2 min

The fun police crack down on rowdy Ottawa

Two-day blitz targets city's entertainment areas

Police in Ottawa conducted a two-day crackdown on disorderly behaviour in Byward Market, Lowertown, Sandy Hill, Vanier and Centretown June 3 and 4.
Project Rowdy saw 500 charges laid in relation to public intoxication, open alcohol, dangerous driving, panhandling, unsafe cycling, noise violations, underage drinking and overcrowding of licensed establishments.
Jeff LeBlanc of the Ottawa Police Service (OPS) Central East District was the officer in charge of the operation.
“We’re looking at setting a standard of behaviour,” he says. “We don’t want a family confronted by a bunch of students with open alcohol who are hooting and hollering.”
More than 30 OPS officers teamed with the Alcohol and Gaming Commission of Ontario (AGCO) and Ottawa By-Law and OC Transpo special constables to conduct the blitz, which started at noon both days and continued until the streets were clear after the bars closed.
According to LeBlanc, charges were laid through the enforcement of municipal by-laws, provincial statutes and Criminal Code offences.
“Our daytime enforcement was mostly traffic related, and our evening enforcement was more of the alcohol-related charges,” says LeBlanc.
Cyclists were tripped up by the Traffic Act, while panhandlers were targeted using the Safe Streets Act.
“Our goal is not necessarily to go and arrest everybody,” says LeBlanc. “It’s basically to let them know they are doing something wrong, and one of the best ways is to impose a penalty of some sorts. In this case it was mostly provincial offence notices and by-law tickets.”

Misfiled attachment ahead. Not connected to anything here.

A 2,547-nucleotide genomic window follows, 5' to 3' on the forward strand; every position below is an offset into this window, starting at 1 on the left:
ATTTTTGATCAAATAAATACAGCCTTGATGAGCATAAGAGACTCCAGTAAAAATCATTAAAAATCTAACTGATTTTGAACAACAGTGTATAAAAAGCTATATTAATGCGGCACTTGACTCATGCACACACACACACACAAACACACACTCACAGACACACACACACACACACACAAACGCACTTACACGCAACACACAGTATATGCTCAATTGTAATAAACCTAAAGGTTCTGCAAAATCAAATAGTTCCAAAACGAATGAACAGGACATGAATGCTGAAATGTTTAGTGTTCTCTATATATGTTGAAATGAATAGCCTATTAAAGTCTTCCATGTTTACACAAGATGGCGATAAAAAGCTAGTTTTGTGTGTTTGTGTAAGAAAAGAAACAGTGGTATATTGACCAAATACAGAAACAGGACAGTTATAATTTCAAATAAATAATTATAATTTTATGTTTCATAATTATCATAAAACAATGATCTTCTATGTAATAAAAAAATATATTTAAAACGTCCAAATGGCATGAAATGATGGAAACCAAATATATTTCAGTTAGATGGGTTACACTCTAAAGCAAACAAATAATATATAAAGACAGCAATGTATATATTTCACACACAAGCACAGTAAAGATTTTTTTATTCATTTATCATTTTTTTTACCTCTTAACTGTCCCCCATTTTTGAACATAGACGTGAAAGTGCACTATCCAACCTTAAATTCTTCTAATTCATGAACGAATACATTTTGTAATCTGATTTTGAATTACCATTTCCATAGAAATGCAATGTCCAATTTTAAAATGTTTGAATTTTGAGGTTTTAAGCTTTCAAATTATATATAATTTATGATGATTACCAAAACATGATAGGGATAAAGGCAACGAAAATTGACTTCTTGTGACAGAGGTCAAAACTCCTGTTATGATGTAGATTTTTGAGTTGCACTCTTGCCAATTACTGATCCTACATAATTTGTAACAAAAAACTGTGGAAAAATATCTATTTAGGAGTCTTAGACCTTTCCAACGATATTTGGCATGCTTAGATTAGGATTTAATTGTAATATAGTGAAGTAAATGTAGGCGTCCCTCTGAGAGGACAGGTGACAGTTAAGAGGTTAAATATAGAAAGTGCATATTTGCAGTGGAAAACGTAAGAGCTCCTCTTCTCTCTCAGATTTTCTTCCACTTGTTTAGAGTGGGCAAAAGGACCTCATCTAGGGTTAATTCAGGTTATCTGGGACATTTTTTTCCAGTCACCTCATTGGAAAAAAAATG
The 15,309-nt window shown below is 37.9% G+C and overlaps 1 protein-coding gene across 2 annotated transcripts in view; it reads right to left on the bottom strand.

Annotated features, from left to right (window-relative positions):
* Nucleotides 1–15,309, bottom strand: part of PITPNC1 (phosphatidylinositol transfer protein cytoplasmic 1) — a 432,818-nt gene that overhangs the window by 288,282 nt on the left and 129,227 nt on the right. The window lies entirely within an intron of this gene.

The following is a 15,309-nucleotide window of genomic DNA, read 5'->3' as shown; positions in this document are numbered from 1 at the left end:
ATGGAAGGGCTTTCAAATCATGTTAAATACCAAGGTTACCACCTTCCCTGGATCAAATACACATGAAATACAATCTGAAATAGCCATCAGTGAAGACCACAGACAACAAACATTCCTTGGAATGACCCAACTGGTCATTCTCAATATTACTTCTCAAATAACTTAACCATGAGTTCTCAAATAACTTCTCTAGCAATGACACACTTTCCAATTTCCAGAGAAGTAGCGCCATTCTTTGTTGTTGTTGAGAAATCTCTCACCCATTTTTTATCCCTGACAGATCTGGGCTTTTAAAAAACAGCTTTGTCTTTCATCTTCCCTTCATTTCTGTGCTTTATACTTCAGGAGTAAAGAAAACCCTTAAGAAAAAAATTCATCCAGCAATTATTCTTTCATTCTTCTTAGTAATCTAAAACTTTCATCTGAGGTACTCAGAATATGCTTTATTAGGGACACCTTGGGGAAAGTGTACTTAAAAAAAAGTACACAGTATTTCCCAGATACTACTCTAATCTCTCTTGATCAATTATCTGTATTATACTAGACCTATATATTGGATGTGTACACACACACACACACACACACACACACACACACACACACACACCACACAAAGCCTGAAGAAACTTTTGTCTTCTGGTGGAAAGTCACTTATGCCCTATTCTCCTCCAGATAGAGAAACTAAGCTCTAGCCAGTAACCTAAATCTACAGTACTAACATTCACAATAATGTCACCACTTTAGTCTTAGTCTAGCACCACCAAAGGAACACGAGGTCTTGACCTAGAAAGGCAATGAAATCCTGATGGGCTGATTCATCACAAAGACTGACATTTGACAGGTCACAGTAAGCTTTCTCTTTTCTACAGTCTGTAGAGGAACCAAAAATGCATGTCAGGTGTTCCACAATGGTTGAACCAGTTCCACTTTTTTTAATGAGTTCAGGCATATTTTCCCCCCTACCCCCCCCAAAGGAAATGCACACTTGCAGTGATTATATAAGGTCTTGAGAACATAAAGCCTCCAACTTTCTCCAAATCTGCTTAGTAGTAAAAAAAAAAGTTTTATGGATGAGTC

OPS also inspected about 20 bars with the AGCO for overcrowding, serving under-aged drinkers and over-serving.
“If we go into a bar and we see that everyone is falling down drunk, then that’s a problem,” says LeBlanc.
LeBlanc says a few bars were fined and one will require a follow-up by the AGCO. That could result in its liquor licence being removed.
LeBlanc says that blitzes like this are normally carried out at least once or twice a year, but he admits that the project will not eliminate all summer rowdiness.
“It’s a one-weekend campaign, so we don’t expect that it’s going to set the standard for the entire summer, but basically we want everyone to behave to a reasonable level when they are out and about downtown, and if that happens, the families, the students — everyone will get along,” says LeBlanc.
Although most of the fines issued over the weekend were related to provincial and municipal by-laws, there were a number of criminal charges laid in relation to drug possession and people breaching conditions of interim release or probation.